“Oh, I see,” she said to herself and grabbed a bottle of red and two glasses.

As she entered the bedroom she said, “Brought us a little something after all.”

Ten minutes later, after the drug took hold, she got the combination for his briefcase from the dossier and she quickly photographed the encloses design specifications. The folks back at the firm were going to love this, the whole project was in there.

“Sometimes you make this too easy, Jerry,” she said quietly giving him a kiss on his sleeping cheek. “But a girl has to do what a girl’s got to do.”



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“I’m really not sure about this,” Ryan said.

“Well, if we want to get in we can either try our luck at the main gate or sneak in this way.”

“But look at all that light, how are we going to ‘sneak.'”

“The light is all from the service tunnels. All the real security is above us in the compound. All we need to do is snorkel through the entry, stash our gear and put on the catering uniforms.”

“This is crazy. We change from wetsuits, to kitchen whites, then to eveningwear when we get into the grounds.”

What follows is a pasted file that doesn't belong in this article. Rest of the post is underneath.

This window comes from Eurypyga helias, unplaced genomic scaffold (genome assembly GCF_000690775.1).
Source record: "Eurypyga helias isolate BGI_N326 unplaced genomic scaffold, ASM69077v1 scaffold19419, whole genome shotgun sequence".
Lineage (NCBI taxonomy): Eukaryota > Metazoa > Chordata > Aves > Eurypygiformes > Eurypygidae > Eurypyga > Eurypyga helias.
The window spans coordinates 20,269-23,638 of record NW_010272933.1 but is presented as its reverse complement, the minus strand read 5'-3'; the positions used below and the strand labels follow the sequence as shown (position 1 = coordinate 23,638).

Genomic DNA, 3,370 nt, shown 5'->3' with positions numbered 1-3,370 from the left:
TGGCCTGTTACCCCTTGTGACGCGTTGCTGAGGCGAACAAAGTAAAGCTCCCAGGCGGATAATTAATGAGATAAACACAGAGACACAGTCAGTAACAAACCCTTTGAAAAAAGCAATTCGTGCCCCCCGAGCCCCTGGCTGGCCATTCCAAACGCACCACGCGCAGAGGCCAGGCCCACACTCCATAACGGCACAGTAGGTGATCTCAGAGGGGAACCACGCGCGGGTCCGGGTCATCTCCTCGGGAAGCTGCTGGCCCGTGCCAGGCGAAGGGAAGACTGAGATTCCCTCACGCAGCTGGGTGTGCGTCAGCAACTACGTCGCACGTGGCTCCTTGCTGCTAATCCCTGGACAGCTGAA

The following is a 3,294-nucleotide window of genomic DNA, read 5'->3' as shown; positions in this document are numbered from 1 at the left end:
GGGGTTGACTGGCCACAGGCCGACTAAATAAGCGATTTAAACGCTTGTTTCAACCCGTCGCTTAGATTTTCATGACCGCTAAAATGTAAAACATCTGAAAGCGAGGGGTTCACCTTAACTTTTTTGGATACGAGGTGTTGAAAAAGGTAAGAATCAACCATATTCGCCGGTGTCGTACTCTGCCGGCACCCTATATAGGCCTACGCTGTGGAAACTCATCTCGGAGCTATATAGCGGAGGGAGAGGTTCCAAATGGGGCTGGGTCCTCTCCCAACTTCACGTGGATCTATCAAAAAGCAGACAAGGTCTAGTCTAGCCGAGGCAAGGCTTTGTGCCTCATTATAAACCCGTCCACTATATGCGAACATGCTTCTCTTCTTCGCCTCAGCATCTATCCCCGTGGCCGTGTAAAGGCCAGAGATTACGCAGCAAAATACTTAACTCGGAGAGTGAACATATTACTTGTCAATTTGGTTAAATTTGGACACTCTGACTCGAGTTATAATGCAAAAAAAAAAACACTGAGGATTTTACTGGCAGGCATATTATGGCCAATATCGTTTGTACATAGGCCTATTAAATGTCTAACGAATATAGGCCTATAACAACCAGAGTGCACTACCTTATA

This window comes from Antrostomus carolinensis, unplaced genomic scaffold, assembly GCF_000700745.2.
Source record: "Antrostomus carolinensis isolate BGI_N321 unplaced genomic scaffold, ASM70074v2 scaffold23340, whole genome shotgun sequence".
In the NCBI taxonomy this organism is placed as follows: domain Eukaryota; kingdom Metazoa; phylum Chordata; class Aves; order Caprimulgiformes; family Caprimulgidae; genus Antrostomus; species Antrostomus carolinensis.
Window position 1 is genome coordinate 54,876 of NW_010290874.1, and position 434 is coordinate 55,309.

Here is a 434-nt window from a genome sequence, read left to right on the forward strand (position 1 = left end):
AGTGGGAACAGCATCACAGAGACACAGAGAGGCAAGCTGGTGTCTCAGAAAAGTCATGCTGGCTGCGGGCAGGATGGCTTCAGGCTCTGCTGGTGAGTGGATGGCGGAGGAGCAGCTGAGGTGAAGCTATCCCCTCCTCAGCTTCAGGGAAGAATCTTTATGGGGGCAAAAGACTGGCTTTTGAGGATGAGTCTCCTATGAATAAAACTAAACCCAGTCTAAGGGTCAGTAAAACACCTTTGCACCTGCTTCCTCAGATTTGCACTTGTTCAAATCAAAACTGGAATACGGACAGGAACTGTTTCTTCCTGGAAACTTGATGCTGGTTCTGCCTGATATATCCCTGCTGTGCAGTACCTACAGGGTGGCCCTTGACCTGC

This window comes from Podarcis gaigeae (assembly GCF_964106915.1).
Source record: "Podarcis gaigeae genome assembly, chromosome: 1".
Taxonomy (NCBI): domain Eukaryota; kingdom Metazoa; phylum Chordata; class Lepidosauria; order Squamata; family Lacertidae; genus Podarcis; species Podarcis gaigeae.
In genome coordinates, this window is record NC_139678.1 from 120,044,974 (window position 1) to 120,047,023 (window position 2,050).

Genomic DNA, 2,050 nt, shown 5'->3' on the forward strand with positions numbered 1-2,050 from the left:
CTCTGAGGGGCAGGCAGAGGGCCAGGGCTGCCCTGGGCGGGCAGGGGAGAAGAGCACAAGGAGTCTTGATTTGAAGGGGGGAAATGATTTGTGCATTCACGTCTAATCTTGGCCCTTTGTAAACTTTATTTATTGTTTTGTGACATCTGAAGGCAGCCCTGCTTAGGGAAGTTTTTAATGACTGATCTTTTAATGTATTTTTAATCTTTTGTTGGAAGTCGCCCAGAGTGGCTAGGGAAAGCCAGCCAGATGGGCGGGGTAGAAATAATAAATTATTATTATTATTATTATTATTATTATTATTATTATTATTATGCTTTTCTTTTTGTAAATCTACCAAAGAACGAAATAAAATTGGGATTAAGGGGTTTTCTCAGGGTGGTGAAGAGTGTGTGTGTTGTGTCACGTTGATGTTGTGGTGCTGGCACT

“We have planned this for weeks. There is no need to second guess the plan now,” Tonya responded.

“It still sounds risky. One last question: what if we are seen coming out of the water?”

“Then we silence the threat.”

“That sounds a bit extreme,” Ryan replied.

“Well, it’s not my fault you threw the invitations away.”

“It was an accident, but wouldn’t it have been easier to just ask for another invite?”

“And sound pathetic,” Tonya said coldly.

“Okay, I surrender. But I do think you are enjoying this a bit too much.”



Karen went ballistic when she found out that her husband, Kenneth, had gambled away their entire life’s savings.

“What were you thinking?” she yelled in a shrill tone.

“Well you remember when I asked you to marry me and you said, ‘Yes, I guess this is your lucky day’.”

“Yes, I remember.”

“Well, I was just trying to prove that you were right. So, in reality, it’s your fault.”



CCC 208

Sir George was confused. The baron had ordered him into the valley to rid it of a marauding dragon. He had checked all of the usual haunts: three caves and rocky overhang, but no evidence of a beast was found at any of them.

Was he losing his touch, he wondered. After all he was an expert in the dragon game. This perplexed him.

After checking the closest of the caves again, he tethered his horse to a pine and sat down on a log to consider his options. As he ran through the evidence he couldn’t shake the sensation of sulfur in the air. But where could it be coming from?